Barley yellow dwarf is starting to develop in winter wheat. Barley yellow dwarf is caused by the Barley yellow dwarf virus (BYDV). This disease usually becomes more distinct at flag leaf emergence. A typical symptom of Barley yellow dwarf is the purplish-yellow color of infected leaves, especially the flag leaf.
Winter wheat is starting to head. It is important to monitor weather conditions from when wheat is heading until flowering to decide the need for fungicide application to manage Fusarium head blight (FHB). Wheat is most susceptible to FHB around the flowering growth stage because the fungal pathogen that causes it infects wheat through the flower. Rainfall during wheat heading through post flowering is the main risk factor for FHB.
Some winter wheat fields scouted last week had patches of thin plant stands. Poor plant stands can be attributed to low soil moisture and winter kill due to lack of snow cover or crown and root rots. Determining the cause of the poor plant stand may help inform management decisions for the future wheat crop.
SDSU Extension will host Wheat Walks in the Pierre and Wall areas on May 25, 2017 and in the Clark area on June 1, 2017. The goal of these events is to provide wheat producers with the latest information to effectively manage their crop. SDSU Extension experts will be on hand at each location, providing expertise in plant pathology, weed control, entomology, soil fertility and agronomic information.
The winter wheat growth stage as of the week of May 15 ranges between jointing and flag leaf emergence. The flag leaf emergence growth stage often coincides with fungal disease development, mainly due the microclimate created by canopy closure. Flag leaf and the leaf below flag leaf should be protected from fungal diseases because these leaves contribute the most to grain yield.
Stripe rust was found in one winter wheat field in Hand county last week. A few plants at the edge of the field had stripe rust pustules. This is the first observation of stripe rust in 2017 in South Dakota. Stripe rust forms yellow/orange lesions (pustules) full of millions of spores. These spores are blown by wind into other fields.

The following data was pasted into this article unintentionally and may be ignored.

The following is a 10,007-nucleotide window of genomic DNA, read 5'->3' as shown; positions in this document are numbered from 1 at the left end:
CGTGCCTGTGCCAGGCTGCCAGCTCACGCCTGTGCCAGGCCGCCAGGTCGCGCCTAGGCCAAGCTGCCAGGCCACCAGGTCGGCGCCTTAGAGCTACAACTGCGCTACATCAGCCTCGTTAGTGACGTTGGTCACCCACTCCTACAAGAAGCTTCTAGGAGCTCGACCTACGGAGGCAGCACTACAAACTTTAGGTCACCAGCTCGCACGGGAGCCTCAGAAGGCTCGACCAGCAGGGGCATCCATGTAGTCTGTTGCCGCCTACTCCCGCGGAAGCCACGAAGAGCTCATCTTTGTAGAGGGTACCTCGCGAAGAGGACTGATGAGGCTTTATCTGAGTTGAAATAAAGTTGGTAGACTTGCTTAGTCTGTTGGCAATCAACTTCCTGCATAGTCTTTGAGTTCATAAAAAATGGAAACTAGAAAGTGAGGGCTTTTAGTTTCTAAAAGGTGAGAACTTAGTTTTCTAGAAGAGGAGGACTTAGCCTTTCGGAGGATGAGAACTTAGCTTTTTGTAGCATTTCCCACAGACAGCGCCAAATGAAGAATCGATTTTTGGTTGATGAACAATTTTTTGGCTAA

While scouting winter wheat fields throughout Central and Eastern South Dakota last week, there were several fields that were exhibiting the tell-tale signs of leafhopper feeding injury. After a little additional scouting, it was determined that the fields were infested with large populations of the aster leafhopper (Figure 1). Aster leafhoppers are capable of producing feeding injury that is referred to as “hopper burn.”
In South Dakota, the most commonly encountered mites in wheat are wheat curl mite and brown wheat mite. In addition to feeding, wheat curl mites are vectors of Wheat streak mosaic virus. Brown wheat mites can build up large populations and injure wheat through feeding. There are other species of mites that may also be observed in wheat, but generally do not reach populations large enough to cause significant injury.
A few winter wheat fields in Central South Dakota have been found with wheat streak mosaic disease. Incidence of this disease varies from a few plants to large portions of the field with yellowing leaves. This disease can be confused with herbicide injury, water lodging or nitrogen deficiency. Wheat streak mosaic is caused by Wheat streak mosaic virus (WSMV).
We have not received any reports of cutworm issues in winter wheat yet this spring. However, it has been a cooler spring compared to 2016 when cutworms were causing issues as early as mid-March. It is possible that cutworm emergence may still occur and scouting for these pests may be necessary. There are two species of cutworms that feed on winter wheat in South Dakota.